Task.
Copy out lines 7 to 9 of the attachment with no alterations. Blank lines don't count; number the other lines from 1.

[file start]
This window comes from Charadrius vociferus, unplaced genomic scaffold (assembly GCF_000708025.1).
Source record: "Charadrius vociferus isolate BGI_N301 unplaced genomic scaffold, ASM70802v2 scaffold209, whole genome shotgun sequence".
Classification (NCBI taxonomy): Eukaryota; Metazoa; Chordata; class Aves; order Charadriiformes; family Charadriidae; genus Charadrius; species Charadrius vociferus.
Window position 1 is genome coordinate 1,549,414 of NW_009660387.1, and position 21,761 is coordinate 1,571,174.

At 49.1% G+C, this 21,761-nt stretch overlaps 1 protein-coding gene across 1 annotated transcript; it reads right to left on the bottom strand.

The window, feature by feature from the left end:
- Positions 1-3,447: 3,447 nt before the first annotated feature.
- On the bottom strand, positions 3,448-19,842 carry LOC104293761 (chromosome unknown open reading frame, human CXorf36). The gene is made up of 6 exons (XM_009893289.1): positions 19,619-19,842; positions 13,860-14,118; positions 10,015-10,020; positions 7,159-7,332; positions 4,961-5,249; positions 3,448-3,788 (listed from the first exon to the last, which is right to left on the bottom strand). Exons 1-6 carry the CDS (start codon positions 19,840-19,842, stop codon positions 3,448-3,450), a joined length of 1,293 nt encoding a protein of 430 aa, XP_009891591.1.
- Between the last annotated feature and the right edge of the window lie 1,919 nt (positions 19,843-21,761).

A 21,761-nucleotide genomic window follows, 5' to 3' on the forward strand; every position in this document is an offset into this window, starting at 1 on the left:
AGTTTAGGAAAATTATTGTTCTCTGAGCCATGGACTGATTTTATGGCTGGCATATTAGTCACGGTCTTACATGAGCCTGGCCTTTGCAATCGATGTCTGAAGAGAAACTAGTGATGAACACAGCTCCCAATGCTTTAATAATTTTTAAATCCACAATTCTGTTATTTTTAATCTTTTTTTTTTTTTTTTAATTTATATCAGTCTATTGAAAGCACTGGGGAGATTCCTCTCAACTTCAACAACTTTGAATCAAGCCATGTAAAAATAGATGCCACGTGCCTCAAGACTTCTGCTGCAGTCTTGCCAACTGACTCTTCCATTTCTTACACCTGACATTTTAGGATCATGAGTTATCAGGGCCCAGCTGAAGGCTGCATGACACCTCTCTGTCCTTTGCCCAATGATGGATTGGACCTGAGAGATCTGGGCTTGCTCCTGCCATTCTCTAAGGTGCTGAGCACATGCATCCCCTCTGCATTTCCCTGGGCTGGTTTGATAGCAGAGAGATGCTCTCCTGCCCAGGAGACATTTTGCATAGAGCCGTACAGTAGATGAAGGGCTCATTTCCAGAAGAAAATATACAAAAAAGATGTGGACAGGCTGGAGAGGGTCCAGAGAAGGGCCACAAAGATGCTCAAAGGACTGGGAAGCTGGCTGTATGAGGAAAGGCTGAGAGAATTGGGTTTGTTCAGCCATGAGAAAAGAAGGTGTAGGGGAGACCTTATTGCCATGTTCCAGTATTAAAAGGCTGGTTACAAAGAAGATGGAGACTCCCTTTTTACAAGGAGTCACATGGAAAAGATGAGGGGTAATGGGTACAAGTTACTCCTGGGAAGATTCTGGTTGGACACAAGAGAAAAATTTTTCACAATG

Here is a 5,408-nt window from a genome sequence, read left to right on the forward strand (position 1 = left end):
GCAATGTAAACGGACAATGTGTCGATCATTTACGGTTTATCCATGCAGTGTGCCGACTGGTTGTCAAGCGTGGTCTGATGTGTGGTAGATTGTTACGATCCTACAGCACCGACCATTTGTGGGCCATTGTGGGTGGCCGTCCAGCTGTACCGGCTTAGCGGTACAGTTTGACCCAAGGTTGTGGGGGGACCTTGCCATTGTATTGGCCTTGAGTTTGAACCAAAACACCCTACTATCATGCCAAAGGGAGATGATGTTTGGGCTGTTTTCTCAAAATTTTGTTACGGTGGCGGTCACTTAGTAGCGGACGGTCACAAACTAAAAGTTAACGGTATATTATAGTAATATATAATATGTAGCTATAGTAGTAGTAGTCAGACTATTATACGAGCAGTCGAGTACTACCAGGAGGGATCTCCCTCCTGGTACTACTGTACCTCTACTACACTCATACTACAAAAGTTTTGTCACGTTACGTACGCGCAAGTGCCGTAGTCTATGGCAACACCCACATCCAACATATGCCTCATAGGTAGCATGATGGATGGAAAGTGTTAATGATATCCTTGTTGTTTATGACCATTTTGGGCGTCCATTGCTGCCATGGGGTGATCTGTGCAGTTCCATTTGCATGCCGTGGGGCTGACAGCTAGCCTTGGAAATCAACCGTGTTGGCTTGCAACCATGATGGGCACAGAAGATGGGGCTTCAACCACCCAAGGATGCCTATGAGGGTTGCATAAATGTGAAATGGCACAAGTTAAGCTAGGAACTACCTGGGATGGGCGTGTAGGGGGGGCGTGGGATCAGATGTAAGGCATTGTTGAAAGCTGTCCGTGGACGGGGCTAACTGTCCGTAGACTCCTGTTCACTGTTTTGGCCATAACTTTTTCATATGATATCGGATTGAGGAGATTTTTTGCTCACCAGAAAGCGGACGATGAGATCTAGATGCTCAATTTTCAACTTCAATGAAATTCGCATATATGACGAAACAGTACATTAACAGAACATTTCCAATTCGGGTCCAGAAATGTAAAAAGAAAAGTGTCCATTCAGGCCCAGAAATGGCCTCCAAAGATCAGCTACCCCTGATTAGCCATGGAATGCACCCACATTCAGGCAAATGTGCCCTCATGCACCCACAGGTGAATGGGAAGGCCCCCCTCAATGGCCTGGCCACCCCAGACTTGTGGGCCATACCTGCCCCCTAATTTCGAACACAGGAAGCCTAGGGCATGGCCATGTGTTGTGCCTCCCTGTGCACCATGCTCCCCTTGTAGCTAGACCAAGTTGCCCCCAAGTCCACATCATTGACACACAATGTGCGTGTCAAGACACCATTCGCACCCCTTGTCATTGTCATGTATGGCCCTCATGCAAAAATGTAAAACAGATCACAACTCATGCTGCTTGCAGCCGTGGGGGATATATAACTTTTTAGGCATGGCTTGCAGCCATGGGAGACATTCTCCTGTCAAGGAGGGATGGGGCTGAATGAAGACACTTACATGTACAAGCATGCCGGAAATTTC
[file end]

- Positions 1-3,447: 3,447 nt before the first annotated feature.
- On the bottom strand, positions 3,448-19,842 carry LOC104293761 (chromosome unknown open reading frame, human CXorf36). The gene is made up of 6 exons (XM_009893289.1): positions 19,619-19,842; positions 13,860-14,118; positions 10,015-10,020; positions 7,159-7,332; positions 4,961-5,249; positions 3,448-3,788 (listed from the first exon to the last, which is right to left on the bottom strand). Exons 1-6 carry the CDS (start codon positions 19,840-19,842, stop codon positions 3,448-3,450), a joined length of 1,293 nt encoding a protein of 430 aa, XP_009891591.1.
- Between the last annotated feature and the right edge of the window lie 1,919 nt (positions 19,843-21,761).